I don't live where they have bike messengers, but it was my opinion on limited visits to cities that do, that fixies were status and a fad among bike messengers. The majority riding mountain bikes instead.

Not in DC, but that was a long time ago.

If you think automatic transmissions are more reliable than manual transmissions, then I have i couple in my history where I wish that had been true. I’ve rebuilt a number of automatics, and I simply had to trade in one car because Ford’s price for the replacement automatic was just too much. I’ve put probably a million miles on manual transmissions and never suffered a failure.

Electronically controlled anything is less reliable. I had to be towed to a dealer for an $1100 repair (plus a round-trip flight back to Virginia) because the “smart junction box” on a Ford failed. In the failed state, the engine ran but could not be turned off. The doors could not be locked, the key could not be removed, the transmission could not be shifted into Park, the lights did not work (including brake lights), and all this happened without warning at 70 mph on I-10 just east of Houston. I had to sit in the vehicle with my foot on the brake. At least I could drive it off the freeway. The only saving grace there was that I’m from Houston and knew people. That happened last year. Did a connector burn up? Apparently not. Did a circuit board crack? Unknown—the old one was tossed. I also had to re-tattoo the car to a new set of keys, which required another few hundred bucks.

I also drive a 50-year-old motorhome with minimal electronics. As old as it is, I’ve had several failures, but none without any warning or recognizable cause and none that crippled the vehicle in that way. And I can carry every one of its few critical electronic components as a spare. I am a former professional mechanic and before last year had never even heard of a “smart junction box”.

Systems in cars fulfill a wide range of requirements unaddressed by old tech, and mechanical durability has actually improved over the years. But let’s not pretend those electronics are more reliable.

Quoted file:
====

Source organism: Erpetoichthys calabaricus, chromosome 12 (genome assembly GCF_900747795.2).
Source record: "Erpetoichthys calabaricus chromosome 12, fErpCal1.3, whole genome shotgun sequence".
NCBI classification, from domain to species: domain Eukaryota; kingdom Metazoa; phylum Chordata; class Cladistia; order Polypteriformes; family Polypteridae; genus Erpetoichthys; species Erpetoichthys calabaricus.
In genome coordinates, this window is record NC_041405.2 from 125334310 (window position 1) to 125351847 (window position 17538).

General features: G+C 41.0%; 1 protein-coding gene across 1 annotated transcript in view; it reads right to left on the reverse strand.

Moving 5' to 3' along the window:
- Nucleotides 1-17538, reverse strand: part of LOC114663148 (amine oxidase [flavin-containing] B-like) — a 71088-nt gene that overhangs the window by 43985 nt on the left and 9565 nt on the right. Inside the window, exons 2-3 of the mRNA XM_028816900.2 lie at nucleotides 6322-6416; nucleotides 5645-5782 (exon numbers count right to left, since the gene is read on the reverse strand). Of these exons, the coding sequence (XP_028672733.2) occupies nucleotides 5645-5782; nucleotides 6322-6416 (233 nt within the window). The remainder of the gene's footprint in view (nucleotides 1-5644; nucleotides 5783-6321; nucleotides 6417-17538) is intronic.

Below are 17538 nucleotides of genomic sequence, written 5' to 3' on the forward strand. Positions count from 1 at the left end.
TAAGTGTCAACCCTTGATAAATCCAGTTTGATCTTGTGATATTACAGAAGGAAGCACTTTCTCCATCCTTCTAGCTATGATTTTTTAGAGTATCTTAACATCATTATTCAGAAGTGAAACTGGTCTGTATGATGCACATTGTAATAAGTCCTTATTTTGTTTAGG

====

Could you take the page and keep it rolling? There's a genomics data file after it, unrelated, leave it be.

“Good enough” for what? We can’t afford the weight and cost of true failsafes on consumer electronics.

I’m sure the electronic shifters represent an advance—in lowering costs for manufacturers who’d rather write software than build machines. Not that I’ve seen any related retail price reduction. But I can’t think of any requirement the electronic shifters fulfill that mechanical shifters don’t on bicycles, except maybe automatic gear selection for casual riders who don’t already know what gear they want. (Is that a problem?) I’ve never had a shifting failure, and always been able to select the gear I wanted.

The IEEE outline for a concept of operations for use in systems engineering has a chapter called “deficiencies of the current system”. I wouldn’t know what to write in that chapter for a ConOps on electronic bicycle shifting for any use case relevant to the riding I do and have done.

Rick “which is what defines a solution looking for a problem” Denney
 
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Blumlein 88

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Not in DC, but that was a long time ago.

If you think automatic transmissions are more reliable than manual transmissions, then I have i couple in my history where I wish that had been true. I’ve rebuilt a number of automatics, and I simply had to trade in one car because Ford’s price for the replacement automatic was just too much. I’ve put probably a million miles on manual transmissions and never suffered a failure.

Electronically controlled anything is less reliable. I had to be towed to a dealer for an $1100 repair (plus a round-trip flight back to Virginia) because the “smart junction box” on a Ford failed. In the failed state, the engine ran but could not be turned off. The doors could not be locked, the key could not be removed, the transmission could not be shifted into Park, the lights did not work (including brake lights), and all this happened without warning at 70 mph on I-10 just east of Houston. I had to sit in the vehicle with my foot on the brake. At least I could drive it off the freeway. The only saving grace there was that I’m from Houston and knew people. That happened last year. Did a connector burn up? Apparently not. Did a circuit board crack? Unknown—the old one was tossed. I also had to re-tattoo the car to a new set of keys, which required another few hundred bucks.